Later that day Villeneuve was interviewed in French newspaper Le Soir. He was asked about the dangers of his profession. "It's normal to have one or two big accidents in a season," he said. "I know I risk finding myself in hospital. This does not frighten me, because I am aware of the risks. But there are times when one cannot do anything. If at Zolder my car skids, all I can do is call mama and cross myself."

Against this background, the Ferrari team atmosphere was tense. It was a bright Saturday afternoon and the final hour of qualifying began at 1 pm. Pole was a forgone conclusion. It would go to Renault, the dominant team of the time. The Renaults of Alain Prost and Rene Arnoux were fighting over it while the Ferraris tussled over row two.

With a little over 15 minutes remaining, Pironi's was the faster Ferrari with a 1m 16.501secs. Villeneuve was fractionally slower at 1 m 16.616secs. As the minutes ticked away, more and more cars took to the circuit in last-ditch attempts to improve their positions - among them German driver Jochen Mass, whose best time of 1m 19.777secs had relegated him to the back row of the grid.

With less than 10 minutes to go, Villeneuve was out on the circuit on his last set of qualifying tyres. He had already established what would be his fastest time but continued to circulate, trying to improve, trying to beat Pironi. As he came past the start-finish line Ferrari team manager Mauro Forghieri showed Villeneuve the `IN` signal on the pit board. "I called him into the pits because his tyres were finished," Forghieri said. "He had already done three fast laps on them before and was close to the best time of Pironi and there was nothing more he could do. I'm sure he knew he couldn't do any better and was coming in. But even when the car was coming into the pits it was lapping at over 125mph. That was Gilles."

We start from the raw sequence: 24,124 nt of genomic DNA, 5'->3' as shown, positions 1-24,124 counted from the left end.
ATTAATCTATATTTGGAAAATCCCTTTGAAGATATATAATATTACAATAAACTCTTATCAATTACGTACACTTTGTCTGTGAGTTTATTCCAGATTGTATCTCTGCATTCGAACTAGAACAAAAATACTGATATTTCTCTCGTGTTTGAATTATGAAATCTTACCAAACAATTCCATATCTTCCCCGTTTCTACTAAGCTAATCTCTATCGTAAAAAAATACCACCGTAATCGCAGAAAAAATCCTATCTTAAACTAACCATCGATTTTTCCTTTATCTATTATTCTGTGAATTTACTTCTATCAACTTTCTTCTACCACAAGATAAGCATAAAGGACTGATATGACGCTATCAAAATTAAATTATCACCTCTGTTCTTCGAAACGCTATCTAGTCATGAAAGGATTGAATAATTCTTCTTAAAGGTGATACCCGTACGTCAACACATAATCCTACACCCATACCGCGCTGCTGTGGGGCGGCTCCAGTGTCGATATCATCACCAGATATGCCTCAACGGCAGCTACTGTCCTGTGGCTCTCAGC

Those present recall a sense of dramatic foreboding at the circuit, hidden in a dark pine forest in eastern Belgium and gloomy at the best of times. The sky was dull and grey after morning showers, but the track surface was dry. At the back of the circuit Villeneuve's red number 27 Ferrari came powering through the chicane - at full throttle and completely sideways as usual - and disappeared over the hill toward Terlamenbocht. It was to be his last lap.

Villeneuve came over the brow of the hill and into the left-hand kink before Terlamenbocht, at a speed later estimated to be about 140mph. In front of him was the number 17 March driven by Jochen Mass. Competing in his 100th Grand Prix, Mass was a careful and considerate driver and was watching for following cars. He was in fifth gear but cooling his tyres and moving much slower than the oncoming Ferrari. "I saw Gilles in my mirrors and expected him to pass on the left," Mass says. "I moved right and couldn't believe it when I saw him virtually on top of me. He clipped my right tyre, bounced off the front tyre and was launched into the air."

It was a take-off of extraordinary proportions. When a car spins and then hits a solid object; no loss of speed, no deceleration before impact. The Ferrari was airborne for over 100 yards before it slammed down nose-first onto the track with terrific force, buckling the front of the car into the cockpit. But the energy was scarcely dissipated and the accident went on and on. The car catapulted high into the air again and began a series of horrific cartwheels, at one point touching down on an earth bank some distance behind the guardrails on the right side of the entry to Terlamenbocht. On its return to the circuit the uncontrolled projectile very nearly landed on the slow-moving March of Jochen Mass that had triggered the accident. Mass was just able to swerve onto the grass to avoid being crushed.